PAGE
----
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Whether you’ve dealt with them personally or seen them on someone else, varicose veins can be a curious condition. Unfortunately, the common myths surrounding this health issue can make it even harder for someone to understand how to treat them or what to expect.
Varicose veins are swollen, twisted veins under the surface of the skin, according to the National Heart, Lung, and Blood Institute (NHLBI). Ask anyone — varicose veins are common among the masses, especially in women.
What most people don't realize though, is that there are lots of myths circulating about varicose veins. Mothers tell their daughters, who tell their daughters, until what might be truth is twisted into something not quite accurate. Take a look at these common myths surrounding varicose veins:
Varicose vein treatment requires surgical stripping
Modern vein therapy, like many medical therapies and procedures, has become minimally invasive. Procedures are most often performed in a clinic and patients go home, back to work, or even shopping or out to lunch immediately afterwards depending on the procedure and the patient.
Recovery from varicose vein treatment is difficult
Most patients are pleasantly surprised about their gentle recovery. Patients are encouraged to walk and stay active after treatment, although strenuous activities such as running and weight lifting are discouraged. Most patients return to work or routine activities the day of or the day after their treatment.
Crossing your legs causes varicose veins
Your mother and grandmother probably told you that varicose veins are caused by crossing your legs. Believe it or not, this is not the case.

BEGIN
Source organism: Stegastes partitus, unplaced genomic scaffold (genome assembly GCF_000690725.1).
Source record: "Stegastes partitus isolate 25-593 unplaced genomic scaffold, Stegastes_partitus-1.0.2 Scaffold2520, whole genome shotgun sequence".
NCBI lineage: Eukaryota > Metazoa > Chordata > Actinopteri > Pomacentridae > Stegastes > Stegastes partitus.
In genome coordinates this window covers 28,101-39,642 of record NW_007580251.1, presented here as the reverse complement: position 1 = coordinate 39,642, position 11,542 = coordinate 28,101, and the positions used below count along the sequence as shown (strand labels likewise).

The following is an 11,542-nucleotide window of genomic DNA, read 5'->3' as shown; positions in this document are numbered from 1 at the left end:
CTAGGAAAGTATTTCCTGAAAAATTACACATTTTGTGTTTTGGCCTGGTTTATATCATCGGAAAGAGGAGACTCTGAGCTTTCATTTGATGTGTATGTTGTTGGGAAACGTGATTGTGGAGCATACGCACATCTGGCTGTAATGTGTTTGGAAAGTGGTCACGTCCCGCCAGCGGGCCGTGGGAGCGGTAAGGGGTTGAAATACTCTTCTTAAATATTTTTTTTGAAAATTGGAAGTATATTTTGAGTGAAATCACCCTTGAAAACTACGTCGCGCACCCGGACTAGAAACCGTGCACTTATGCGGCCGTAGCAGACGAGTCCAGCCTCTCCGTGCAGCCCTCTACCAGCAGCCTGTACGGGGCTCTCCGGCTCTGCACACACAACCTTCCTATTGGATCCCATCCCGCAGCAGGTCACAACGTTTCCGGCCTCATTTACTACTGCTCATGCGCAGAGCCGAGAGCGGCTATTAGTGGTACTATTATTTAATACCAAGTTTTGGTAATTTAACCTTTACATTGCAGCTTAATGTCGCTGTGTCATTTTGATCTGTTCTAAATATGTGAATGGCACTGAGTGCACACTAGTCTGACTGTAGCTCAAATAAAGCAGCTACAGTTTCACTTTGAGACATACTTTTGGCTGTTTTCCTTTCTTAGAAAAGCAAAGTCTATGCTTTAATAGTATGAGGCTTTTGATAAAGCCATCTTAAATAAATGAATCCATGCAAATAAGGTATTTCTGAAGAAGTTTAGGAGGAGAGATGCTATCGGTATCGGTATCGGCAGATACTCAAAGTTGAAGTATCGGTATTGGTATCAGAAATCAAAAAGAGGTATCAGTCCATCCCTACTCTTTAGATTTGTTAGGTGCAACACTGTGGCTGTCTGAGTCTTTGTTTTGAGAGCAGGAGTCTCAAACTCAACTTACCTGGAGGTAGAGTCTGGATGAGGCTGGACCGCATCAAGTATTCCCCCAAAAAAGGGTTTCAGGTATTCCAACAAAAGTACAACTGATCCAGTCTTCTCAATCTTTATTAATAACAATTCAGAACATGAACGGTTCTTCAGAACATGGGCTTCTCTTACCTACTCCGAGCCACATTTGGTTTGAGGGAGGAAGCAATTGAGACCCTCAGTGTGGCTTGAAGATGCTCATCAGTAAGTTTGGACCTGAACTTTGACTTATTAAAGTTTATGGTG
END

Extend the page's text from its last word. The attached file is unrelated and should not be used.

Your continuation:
Crossing your legs does not cause varicose veins. When people cross their legs, it can temporarily obstruct venous flow and exacerbate symptoms producing the false assumption that crossing your legs is the cause of the varicose veins.
Only grandmas get varicose veins
Varicose vein patients come in all ages, shapes, sizes, races, and genders. When many think of someone with varicose veins, they think of their grandmother or great aunt who had “bad veins” or who never wore shorts or shorter skirts because they were embarrassed about their bulging, rope-like varicose veins.
Wait until you are finished having children for varicose vein treatment
“Should I wait?” is one of the most common questions by young mothers hoping to have another kid or two. The answer is an emphatic no.
The doctors at IVC say, "...if a woman already has venous disease, the disease will progress during pregnancy and may require even more treatment than needed otherwise." These medical professionals are able to treat individuals on a case-by-case basis, so make an appointment to see if treatment earlier is better for you.
Varicose veins are only a cosmetic issue
Although varicose veins may be unsightly, abnormal veins can lead to more serious issues such as blood clots, leg swelling, skin discoloration and even skin ulcers. Varicose vein treatment is often medically necessary and improves lives.
Varicose veins are always visible
Varicose veins are not always visible. Studies have shown that although nearly 40 percent of the adult population have at least minor signs and symptoms of vein disease, many of these individuals have no visible varicose veins.
“There are specific symptoms that indicate there may be underlying vein disease,” explains IVC. “These symptoms include leg pain, aching, pressure, itching, leg heaviness, leg swelling, skin changes, superficial venous blood clots, ulceration and restless leg syndrome."
If you're experiencing these symptoms, consult with your doctor or a varicose vein expert to get treatment. For more information about varicose veins, contact the Interventional and Vein Center to speak with a health care professional.